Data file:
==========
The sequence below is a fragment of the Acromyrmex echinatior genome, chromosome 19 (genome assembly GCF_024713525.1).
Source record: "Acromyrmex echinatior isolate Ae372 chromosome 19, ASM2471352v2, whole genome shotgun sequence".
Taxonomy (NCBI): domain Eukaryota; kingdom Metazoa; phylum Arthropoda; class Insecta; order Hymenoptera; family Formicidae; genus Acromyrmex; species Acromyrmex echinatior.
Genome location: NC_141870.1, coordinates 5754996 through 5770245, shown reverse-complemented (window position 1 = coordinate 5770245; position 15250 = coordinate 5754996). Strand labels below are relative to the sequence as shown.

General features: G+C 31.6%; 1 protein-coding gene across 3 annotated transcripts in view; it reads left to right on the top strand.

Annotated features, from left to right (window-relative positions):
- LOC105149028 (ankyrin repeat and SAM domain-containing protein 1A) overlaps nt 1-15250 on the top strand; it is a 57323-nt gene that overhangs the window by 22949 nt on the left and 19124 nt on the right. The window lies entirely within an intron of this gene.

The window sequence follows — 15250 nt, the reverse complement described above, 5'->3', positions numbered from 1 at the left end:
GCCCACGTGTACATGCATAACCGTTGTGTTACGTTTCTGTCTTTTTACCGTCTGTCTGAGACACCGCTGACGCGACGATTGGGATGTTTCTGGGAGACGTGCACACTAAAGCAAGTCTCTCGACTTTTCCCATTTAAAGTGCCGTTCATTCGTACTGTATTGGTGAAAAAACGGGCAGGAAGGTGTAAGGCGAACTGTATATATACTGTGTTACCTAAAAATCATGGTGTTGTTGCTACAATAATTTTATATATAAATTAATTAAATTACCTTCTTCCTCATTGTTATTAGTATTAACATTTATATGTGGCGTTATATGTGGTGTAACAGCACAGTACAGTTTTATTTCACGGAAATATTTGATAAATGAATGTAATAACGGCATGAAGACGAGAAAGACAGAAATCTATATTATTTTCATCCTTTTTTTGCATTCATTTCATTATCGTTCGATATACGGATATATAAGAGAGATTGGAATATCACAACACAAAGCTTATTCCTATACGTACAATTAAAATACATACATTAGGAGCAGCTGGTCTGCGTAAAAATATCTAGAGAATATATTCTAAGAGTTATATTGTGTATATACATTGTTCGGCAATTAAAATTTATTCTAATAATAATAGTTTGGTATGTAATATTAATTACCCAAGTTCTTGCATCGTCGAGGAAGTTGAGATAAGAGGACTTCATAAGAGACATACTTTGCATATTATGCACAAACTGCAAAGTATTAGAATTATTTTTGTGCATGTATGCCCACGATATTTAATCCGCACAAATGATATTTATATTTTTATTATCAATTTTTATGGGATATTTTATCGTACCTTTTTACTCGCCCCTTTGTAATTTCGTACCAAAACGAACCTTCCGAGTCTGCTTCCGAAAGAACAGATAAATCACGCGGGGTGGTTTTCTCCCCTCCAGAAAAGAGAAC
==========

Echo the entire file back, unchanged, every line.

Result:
The sequence below is a fragment of the Acromyrmex echinatior genome, chromosome 19 (genome assembly GCF_024713525.1).
Source record: "Acromyrmex echinatior isolate Ae372 chromosome 19, ASM2471352v2, whole genome shotgun sequence".
Taxonomy (NCBI): domain Eukaryota; kingdom Metazoa; phylum Arthropoda; class Insecta; order Hymenoptera; family Formicidae; genus Acromyrmex; species Acromyrmex echinatior.
Genome location: NC_141870.1, coordinates 5754996 through 5770245, shown reverse-complemented (window position 1 = coordinate 5770245; position 15250 = coordinate 5754996). Strand labels below are relative to the sequence as shown.

General features: G+C 31.6%; 1 protein-coding gene across 3 annotated transcripts in view; it reads left to right on the top strand.

Annotated features, from left to right (window-relative positions):
- LOC105149028 (ankyrin repeat and SAM domain-containing protein 1A) overlaps nt 1-15250 on the top strand; it is a 57323-nt gene that overhangs the window by 22949 nt on the left and 19124 nt on the right. The window lies entirely within an intron of this gene.

The window sequence follows — 15250 nt, the reverse complement described above, 5'->3', positions numbered from 1 at the left end:
GCCCACGTGTACATGCATAACCGTTGTGTTACGTTTCTGTCTTTTTACCGTCTGTCTGAGACACCGCTGACGCGACGATTGGGATGTTTCTGGGAGACGTGCACACTAAAGCAAGTCTCTCGACTTTTCCCATTTAAAGTGCCGTTCATTCGTACTGTATTGGTGAAAAAACGGGCAGGAAGGTGTAAGGCGAACTGTATATATACTGTGTTACCTAAAAATCATGGTGTTGTTGCTACAATAATTTTATATATAAATTAATTAAATTACCTTCTTCCTCATTGTTATTAGTATTAACATTTATATGTGGCGTTATATGTGGTGTAACAGCACAGTACAGTTTTATTTCACGGAAATATTTGATAAATGAATGTAATAACGGCATGAAGACGAGAAAGACAGAAATCTATATTATTTTCATCCTTTTTTTGCATTCATTTCATTATCGTTCGATATACGGATATATAAGAGAGATTGGAATATCACAACACAAAGCTTATTCCTATACGTACAATTAAAATACATACATTAGGAGCAGCTGGTCTGCGTAAAAATATCTAGAGAATATATTCTAAGAGTTATATTGTGTATATACATTGTTCGGCAATTAAAATTTATTCTAATAATAATAGTTTGGTATGTAATATTAATTACCCAAGTTCTTGCATCGTCGAGGAAGTTGAGATAAGAGGACTTCATAAGAGACATACTTTGCATATTATGCACAAACTGCAAAGTATTAGAATTATTTTTGTGCATGTATGCCCACGATATTTAATCCGCACAAATGATATTTATATTTTTATTATCAATTTTTATGGGATATTTTATCGTACCTTTTTACTCGCCCCTTTGTAATTTCGTACCAAAACGAACCTTCCGAGTCTGCTTCCGAAAGAACAGATAAATCACGCGGGGTGGTTTTCTCCCCTCCAGAAAAGAGAAC